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Lisa M. Barnett, Leah E. Robinson, E. Kipling Webster and Nicola D. Ridgers


The purpose was to determine the reliability of an instrument designed to assess young children’s perceived movement skill competence in 2 diverse samples.


A pictorial instrument assessed 12 perceived Fundamental Movement Skills (FMS) based on the Test of Gross Motor Development 2nd edition. Intra-Class Correlations (ICC) and internal consistency analyses were conducted. Paired sample t tests assessed change in mean perceived skill scores. Bivariate correlations between the intertrial difference and the mean of the trials explored proportional bias.


Sample 1 (S1) were culturally diverse Australian children (n = 111; 52% boys) aged 5 to 8 years (mean = 6.4, SD = 1.0) with educated parents. Sample 2 (S2) were racially diverse and socioeconomically disadvantaged American children (n = 110; 57% boys) aged 5 to 10 years (mean = 6.8, SD = 1.1). For all children, the internal consistency for 12 FMS was acceptable (S1 = 0.72, 0.75, S2 = 0.66, 0.67). ICCs were higher in S1 (0.73) than S2 (0.50). Mean changes between trials were small. There was little evidence of proportional bias.


Lower values in S2 may be due to differences in study demographic and execution. While the instrument demonstrated reliability/internal consistency, further work is recommended in diverse samples.

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Steve Barrett

’ external loads. 2 – 4 Locomotor activities such as total distance covered (TDC), high-speed running distance covered (HSR), or sprinting distance covered (SP 4 ) are common external load metrics used by practitioners. More recently, accelerometers have been utilized to monitor the external load of soccer

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Takeshi Kokubo, Yuta Komano, Ryohei Tsuji, Daisuke Fujiwara, Toshio Fujii and Osamu Kanauchi

test”. After exercise, mice were immediately moved to cages where locomotor activity was measured for 18 hr. In Experiment 2, mice were divided into two groups (control and LC-Plasma [ n  = 15/group]) and fed either the control diet or the LC-Plasma diet for 4 weeks. During this period, mice were

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Bronagh McGrane, Danielle Powell, Sarahjane Belton and Johann Issartel

), which may affect their sports-specific skill development and, as a result, their PA participation ( Gallahue et al., 2012 ; Robinson, Logan, Webster, Getchell, & Pfeiffer, 2015 ). FMS can be broken down into subtests of skills: locomotor, object control, and stability skills ( Burton & Miller, 1998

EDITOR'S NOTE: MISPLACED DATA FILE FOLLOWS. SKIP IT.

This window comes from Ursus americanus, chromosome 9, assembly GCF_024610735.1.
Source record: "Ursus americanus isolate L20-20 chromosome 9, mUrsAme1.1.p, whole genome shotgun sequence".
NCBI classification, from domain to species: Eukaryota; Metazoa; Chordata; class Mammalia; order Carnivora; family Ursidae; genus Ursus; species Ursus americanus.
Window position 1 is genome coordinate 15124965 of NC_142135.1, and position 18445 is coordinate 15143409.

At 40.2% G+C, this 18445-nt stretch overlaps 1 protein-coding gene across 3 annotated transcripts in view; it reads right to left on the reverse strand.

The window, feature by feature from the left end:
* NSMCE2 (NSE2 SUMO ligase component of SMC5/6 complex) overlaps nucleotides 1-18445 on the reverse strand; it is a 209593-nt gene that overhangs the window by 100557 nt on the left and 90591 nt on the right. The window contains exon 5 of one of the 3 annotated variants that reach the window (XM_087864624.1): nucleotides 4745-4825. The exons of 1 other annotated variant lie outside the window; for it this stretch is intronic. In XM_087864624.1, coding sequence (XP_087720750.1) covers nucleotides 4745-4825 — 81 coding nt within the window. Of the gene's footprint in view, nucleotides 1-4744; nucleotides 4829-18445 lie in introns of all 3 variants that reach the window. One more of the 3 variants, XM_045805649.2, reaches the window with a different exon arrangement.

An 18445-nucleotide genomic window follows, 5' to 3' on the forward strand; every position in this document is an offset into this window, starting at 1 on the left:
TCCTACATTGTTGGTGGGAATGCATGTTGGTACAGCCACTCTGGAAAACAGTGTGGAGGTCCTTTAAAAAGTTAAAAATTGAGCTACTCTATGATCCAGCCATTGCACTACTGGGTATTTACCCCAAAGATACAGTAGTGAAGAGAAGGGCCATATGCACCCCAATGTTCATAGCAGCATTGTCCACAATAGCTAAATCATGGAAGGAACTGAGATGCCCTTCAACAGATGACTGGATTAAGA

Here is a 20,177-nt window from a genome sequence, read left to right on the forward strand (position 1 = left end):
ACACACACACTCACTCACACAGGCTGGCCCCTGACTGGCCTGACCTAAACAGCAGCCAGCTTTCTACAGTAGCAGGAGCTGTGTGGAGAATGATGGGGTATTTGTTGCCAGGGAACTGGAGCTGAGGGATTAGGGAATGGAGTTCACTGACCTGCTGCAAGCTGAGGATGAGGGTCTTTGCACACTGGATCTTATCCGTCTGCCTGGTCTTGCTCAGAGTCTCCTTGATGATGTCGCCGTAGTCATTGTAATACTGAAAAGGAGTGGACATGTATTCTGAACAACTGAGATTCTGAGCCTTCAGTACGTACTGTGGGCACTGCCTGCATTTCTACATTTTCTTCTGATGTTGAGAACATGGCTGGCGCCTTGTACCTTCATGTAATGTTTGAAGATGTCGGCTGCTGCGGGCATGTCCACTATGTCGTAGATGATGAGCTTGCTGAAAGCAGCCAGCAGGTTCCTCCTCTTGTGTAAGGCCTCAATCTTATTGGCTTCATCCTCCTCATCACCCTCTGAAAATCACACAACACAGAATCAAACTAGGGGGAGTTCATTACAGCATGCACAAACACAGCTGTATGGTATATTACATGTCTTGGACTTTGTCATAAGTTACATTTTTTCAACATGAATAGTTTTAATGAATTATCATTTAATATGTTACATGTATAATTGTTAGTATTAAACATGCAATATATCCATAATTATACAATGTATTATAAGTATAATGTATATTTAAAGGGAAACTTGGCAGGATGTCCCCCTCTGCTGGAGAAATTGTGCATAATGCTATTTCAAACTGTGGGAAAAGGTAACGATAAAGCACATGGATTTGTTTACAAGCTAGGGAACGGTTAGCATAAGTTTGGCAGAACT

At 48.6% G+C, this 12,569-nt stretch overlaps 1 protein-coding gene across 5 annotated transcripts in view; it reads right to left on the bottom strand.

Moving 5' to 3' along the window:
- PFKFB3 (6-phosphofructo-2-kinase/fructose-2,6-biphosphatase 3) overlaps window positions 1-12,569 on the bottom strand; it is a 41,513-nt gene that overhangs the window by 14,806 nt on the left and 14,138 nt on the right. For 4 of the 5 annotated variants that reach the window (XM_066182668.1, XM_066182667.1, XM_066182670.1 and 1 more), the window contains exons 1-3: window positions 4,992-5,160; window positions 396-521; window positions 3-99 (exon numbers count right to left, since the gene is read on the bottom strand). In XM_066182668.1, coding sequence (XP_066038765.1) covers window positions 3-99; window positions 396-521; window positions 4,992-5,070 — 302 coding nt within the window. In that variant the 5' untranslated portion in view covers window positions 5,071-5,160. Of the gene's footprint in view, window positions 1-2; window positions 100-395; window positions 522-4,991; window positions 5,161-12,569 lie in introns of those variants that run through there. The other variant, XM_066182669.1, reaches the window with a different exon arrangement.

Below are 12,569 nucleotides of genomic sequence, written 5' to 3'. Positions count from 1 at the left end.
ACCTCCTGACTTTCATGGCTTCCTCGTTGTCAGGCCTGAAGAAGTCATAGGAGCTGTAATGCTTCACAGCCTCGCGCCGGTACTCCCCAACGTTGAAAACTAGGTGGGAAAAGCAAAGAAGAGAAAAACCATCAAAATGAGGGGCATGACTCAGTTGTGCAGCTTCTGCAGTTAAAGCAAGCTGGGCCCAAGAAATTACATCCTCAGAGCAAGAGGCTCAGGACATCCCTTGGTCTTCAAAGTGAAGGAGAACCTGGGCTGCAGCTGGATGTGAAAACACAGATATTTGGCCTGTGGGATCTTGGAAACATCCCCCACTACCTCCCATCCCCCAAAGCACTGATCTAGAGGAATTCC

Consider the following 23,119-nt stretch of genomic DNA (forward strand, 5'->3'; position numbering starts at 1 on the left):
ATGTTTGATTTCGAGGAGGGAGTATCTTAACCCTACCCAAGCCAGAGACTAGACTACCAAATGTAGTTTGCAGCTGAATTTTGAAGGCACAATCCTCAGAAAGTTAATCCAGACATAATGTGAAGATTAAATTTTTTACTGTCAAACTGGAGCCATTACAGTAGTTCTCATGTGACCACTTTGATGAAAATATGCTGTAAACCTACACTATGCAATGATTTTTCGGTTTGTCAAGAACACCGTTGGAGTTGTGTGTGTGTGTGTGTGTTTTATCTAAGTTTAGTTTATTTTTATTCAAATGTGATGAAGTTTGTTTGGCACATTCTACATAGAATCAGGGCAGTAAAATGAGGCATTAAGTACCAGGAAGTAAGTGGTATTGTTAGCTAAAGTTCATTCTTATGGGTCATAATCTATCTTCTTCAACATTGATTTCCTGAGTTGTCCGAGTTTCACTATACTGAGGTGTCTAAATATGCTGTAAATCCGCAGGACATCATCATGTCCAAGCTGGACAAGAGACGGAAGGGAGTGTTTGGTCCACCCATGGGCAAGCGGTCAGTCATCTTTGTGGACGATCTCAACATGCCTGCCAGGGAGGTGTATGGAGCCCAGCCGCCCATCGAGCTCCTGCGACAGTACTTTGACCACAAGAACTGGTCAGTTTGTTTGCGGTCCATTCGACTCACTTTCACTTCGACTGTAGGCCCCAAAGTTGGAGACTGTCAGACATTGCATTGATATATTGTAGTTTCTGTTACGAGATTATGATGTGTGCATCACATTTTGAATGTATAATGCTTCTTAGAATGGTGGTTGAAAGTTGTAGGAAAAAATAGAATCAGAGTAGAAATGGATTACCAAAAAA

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Lisa E. Bolger, Linda A. Bolger, Cian O’ Neill, Edward Coughlan, Wesley O’Brien, Seán Lacey and Con Burns

have been found to be related to greater participation in physical activity and sport ( Gallahue & Ozmun, 2006 ; Logan, Robinson, Wilson, & Lucas, 2011 ). They are often categorized into locomotor skills, involving the movement of the body from one location to another (e.g., running and jumping

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Xiangli Gu, Senlin Chen and Xiaoxia Zhang

application, and it is the setting where children optimize their social, emotional, and cognitive development. FMS, including locomotor (e.g., running, hopping, sliding) and object-control skills (e.g., dribbling, throwing, passing), are commonly developed through four developmental levels, namely, from pre

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Lisa E. Bolger, Linda A. Bolger, Cian O’Neill, Edward Coughlan, Wesley O’Brien, Seán Lacey and Con Burns

Fundamental movement skills (FMS) are the foundation upon which more complex sport specific skills are based, facilitating greater participation in physical activity (PA) and sport. 1 They are often classified into 3 categories: locomotor skills involving the movement of the body from 1 location

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E. Kipling Webster, Leah E. Robinson and Danielle D. Wadsworth

completed the Test of Gross Motor Development—second edition (TGMD-2). 44 The TGMD-2 assesses 12 FMS separated into 2 subscales: object control (2-handed striking, throwing, catching, kicking, dribbling, and underhand rolling) and locomotor skills (running, galloping, sliding, leaping, hopping, and

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Ali Brian, Farid Bardid, Lisa M. Barnett, Frederik J.A. Deconinck, Matthieu Lenoir and Jacqueline D. Goodway

 al., 2015 ; Stodden et al., 2008 ). FMS are considered the building blocks to more advanced movement patterns ( Seefeldt, 1980 ) and generally consist of locomotor skills and object control skills. Locomotor skills involve moving the body from one point in space to another (e.g., running, leaping, jumping

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Lisa M. Barnett, David R. Lubans, Anna Timperio, Jo Salmon and Nicola D. Ridgers

, physical activity and actual motor skill with Australian children’s perceived object control and locomotor skills. Methods Participants Primary schools located within a 30 km radius of the Deakin University campus in the eastern suburbs of Melbourne, Australia were identified and randomly invited to